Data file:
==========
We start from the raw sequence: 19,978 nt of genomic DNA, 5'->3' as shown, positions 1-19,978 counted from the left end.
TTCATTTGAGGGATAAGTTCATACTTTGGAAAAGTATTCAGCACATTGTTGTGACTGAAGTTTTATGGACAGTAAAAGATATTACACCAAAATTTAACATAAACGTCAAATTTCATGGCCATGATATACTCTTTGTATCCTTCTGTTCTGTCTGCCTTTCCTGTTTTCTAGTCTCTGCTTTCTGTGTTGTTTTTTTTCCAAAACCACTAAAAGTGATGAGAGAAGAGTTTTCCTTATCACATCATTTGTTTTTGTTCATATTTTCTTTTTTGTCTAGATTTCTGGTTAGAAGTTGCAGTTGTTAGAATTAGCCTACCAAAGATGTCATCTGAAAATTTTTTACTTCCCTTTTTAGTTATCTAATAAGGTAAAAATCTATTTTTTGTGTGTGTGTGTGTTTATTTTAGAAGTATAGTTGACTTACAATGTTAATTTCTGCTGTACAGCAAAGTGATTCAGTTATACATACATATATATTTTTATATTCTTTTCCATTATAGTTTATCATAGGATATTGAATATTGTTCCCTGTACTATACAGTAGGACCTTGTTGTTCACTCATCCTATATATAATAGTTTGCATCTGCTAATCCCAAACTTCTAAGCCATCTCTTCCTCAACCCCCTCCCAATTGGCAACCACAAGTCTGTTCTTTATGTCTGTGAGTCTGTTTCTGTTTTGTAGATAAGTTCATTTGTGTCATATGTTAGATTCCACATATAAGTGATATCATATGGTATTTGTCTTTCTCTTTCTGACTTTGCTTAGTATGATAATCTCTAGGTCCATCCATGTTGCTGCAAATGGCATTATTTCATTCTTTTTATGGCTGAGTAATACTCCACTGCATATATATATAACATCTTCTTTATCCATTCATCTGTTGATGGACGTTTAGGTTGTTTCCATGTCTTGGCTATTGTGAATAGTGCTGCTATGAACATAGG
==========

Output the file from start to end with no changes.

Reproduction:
We start from the raw sequence: 19,978 nt of genomic DNA, 5'->3' as shown, positions 1-19,978 counted from the left end.
TTCATTTGAGGGATAAGTTCATACTTTGGAAAAGTATTCAGCACATTGTTGTGACTGAAGTTTTATGGACAGTAAAAGATATTACACCAAAATTTAACATAAACGTCAAATTTCATGGCCATGATATACTCTTTGTATCCTTCTGTTCTGTCTGCCTTTCCTGTTTTCTAGTCTCTGCTTTCTGTGTTGTTTTTTTTCCAAAACCACTAAAAGTGATGAGAGAAGAGTTTTCCTTATCACATCATTTGTTTTTGTTCATATTTTCTTTTTTGTCTAGATTTCTGGTTAGAAGTTGCAGTTGTTAGAATTAGCCTACCAAAGATGTCATCTGAAAATTTTTTACTTCCCTTTTTAGTTATCTAATAAGGTAAAAATCTATTTTTTGTGTGTGTGTGTGTTTATTTTAGAAGTATAGTTGACTTACAATGTTAATTTCTGCTGTACAGCAAAGTGATTCAGTTATACATACATATATATTTTTATATTCTTTTCCATTATAGTTTATCATAGGATATTGAATATTGTTCCCTGTACTATACAGTAGGACCTTGTTGTTCACTCATCCTATATATAATAGTTTGCATCTGCTAATCCCAAACTTCTAAGCCATCTCTTCCTCAACCCCCTCCCAATTGGCAACCACAAGTCTGTTCTTTATGTCTGTGAGTCTGTTTCTGTTTTGTAGATAAGTTCATTTGTGTCATATGTTAGATTCCACATATAAGTGATATCATATGGTATTTGTCTTTCTCTTTCTGACTTTGCTTAGTATGATAATCTCTAGGTCCATCCATGTTGCTGCAAATGGCATTATTTCATTCTTTTTATGGCTGAGTAATACTCCACTGCATATATATATAACATCTTCTTTATCCATTCATCTGTTGATGGACGTTTAGGTTGTTTCCATGTCTTGGCTATTGTGAATAGTGCTGCTATGAACATAGG